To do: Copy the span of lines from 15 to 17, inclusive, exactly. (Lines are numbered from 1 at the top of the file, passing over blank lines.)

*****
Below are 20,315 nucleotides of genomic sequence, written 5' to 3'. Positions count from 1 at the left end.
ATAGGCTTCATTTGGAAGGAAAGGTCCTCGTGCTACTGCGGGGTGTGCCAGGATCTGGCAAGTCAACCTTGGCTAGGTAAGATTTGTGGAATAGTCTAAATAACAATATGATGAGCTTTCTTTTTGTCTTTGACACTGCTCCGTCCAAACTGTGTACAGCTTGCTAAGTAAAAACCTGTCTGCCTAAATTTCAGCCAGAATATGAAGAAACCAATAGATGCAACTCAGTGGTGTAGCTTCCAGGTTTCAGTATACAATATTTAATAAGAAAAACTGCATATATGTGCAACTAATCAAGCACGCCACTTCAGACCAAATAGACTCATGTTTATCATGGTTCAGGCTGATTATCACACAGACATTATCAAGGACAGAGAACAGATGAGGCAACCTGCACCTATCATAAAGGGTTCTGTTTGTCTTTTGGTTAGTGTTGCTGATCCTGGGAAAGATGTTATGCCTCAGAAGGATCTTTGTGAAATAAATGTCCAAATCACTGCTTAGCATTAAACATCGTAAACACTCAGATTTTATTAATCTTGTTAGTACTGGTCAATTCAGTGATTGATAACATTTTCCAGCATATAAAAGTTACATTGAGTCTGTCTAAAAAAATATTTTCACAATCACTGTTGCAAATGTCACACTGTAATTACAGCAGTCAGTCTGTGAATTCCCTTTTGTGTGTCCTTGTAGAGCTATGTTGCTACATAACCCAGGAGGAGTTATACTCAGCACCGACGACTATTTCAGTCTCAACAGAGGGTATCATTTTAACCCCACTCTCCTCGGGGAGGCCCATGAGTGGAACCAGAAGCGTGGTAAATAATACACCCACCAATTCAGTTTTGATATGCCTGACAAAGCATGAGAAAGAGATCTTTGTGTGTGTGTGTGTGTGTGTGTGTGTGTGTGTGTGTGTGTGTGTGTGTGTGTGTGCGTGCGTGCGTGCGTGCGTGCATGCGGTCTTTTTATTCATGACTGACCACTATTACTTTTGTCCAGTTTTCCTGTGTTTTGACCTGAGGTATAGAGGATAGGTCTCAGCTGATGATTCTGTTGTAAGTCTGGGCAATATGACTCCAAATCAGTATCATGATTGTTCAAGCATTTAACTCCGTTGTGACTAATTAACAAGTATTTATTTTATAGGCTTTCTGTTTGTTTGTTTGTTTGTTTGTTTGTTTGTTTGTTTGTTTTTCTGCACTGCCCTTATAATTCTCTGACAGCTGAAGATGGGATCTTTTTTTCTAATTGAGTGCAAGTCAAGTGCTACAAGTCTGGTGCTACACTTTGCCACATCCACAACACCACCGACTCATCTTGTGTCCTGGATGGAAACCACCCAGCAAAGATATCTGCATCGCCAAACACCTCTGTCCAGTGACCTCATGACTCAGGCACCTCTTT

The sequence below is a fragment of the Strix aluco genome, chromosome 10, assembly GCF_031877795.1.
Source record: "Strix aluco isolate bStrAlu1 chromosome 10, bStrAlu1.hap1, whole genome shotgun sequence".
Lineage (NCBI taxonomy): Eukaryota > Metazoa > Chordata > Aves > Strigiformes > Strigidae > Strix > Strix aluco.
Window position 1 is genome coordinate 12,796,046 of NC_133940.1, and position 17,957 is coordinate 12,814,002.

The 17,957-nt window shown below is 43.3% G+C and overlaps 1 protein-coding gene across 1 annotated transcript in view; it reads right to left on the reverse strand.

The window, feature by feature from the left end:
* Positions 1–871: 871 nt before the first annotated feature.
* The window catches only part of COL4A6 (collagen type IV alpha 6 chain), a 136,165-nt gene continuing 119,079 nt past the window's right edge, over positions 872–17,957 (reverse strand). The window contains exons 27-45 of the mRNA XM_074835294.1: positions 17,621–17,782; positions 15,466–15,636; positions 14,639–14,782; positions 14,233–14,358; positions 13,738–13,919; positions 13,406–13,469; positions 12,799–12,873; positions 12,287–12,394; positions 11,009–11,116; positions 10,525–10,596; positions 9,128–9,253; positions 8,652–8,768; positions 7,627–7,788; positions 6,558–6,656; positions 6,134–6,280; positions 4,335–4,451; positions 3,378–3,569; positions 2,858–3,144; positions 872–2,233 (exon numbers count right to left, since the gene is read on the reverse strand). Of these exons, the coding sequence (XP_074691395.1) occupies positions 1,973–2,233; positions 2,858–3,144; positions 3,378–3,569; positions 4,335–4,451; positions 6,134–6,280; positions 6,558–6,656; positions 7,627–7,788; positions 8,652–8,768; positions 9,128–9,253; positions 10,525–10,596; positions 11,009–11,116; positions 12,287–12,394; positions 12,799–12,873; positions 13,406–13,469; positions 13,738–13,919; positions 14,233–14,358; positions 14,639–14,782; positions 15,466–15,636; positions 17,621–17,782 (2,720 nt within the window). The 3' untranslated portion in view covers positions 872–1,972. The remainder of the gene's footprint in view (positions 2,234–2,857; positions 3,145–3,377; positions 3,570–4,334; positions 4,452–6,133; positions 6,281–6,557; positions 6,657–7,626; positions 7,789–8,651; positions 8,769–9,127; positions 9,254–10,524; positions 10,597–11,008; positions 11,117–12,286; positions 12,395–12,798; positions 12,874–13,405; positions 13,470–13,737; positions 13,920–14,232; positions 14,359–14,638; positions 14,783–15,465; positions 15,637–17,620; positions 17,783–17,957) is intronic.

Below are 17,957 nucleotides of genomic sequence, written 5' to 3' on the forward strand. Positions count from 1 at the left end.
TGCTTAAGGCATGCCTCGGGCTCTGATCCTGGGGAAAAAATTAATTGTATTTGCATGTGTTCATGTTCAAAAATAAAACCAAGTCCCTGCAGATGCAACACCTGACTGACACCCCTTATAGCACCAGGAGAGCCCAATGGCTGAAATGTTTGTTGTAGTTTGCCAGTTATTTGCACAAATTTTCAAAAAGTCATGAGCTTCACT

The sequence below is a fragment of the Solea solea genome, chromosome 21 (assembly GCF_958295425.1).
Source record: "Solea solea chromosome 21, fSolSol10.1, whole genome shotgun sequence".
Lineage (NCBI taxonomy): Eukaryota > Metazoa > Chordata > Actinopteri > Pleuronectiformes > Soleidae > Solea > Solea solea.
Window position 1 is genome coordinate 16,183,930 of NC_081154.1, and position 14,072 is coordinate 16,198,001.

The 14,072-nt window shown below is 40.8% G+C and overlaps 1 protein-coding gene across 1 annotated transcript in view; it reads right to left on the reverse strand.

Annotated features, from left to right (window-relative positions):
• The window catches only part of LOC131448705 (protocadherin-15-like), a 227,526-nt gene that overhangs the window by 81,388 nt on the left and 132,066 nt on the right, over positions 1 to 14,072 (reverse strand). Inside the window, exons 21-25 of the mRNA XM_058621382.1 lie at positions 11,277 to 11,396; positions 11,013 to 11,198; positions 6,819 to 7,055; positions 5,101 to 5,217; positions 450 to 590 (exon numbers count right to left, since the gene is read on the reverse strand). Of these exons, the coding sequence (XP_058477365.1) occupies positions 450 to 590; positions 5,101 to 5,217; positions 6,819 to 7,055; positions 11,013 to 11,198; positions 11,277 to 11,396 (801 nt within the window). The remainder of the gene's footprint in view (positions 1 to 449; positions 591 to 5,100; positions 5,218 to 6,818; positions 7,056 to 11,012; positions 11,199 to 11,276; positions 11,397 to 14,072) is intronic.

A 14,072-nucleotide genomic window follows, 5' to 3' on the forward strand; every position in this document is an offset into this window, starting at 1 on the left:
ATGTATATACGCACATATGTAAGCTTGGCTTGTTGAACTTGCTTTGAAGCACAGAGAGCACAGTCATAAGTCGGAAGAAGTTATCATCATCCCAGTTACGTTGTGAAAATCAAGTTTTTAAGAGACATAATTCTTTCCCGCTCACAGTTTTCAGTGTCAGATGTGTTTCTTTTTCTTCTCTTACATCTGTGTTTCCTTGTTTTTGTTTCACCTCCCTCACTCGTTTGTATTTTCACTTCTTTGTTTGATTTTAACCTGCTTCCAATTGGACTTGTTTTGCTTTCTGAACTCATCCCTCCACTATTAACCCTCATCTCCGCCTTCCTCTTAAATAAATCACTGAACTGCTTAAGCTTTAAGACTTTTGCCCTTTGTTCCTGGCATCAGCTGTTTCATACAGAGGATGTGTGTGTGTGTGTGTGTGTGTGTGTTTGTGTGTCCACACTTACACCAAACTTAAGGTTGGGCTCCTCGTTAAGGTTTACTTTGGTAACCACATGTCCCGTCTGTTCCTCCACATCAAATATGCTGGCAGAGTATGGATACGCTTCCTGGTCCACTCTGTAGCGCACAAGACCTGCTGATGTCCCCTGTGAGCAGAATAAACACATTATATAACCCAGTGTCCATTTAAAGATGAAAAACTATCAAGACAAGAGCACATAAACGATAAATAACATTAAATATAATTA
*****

Lineage (NCBI taxonomy): Eukaryota > Metazoa > Chordata > Actinopteri > Pleuronectiformes > Soleidae > Solea > Solea solea.
Window position 1 is genome coordinate 16,183,930 of NC_081154.1, and position 14,072 is coordinate 16,198,001.

The 14,072-nt window shown below is 40.8% G+C and overlaps 1 protein-coding gene across 1 annotated transcript in view; it reads right to left on the reverse strand.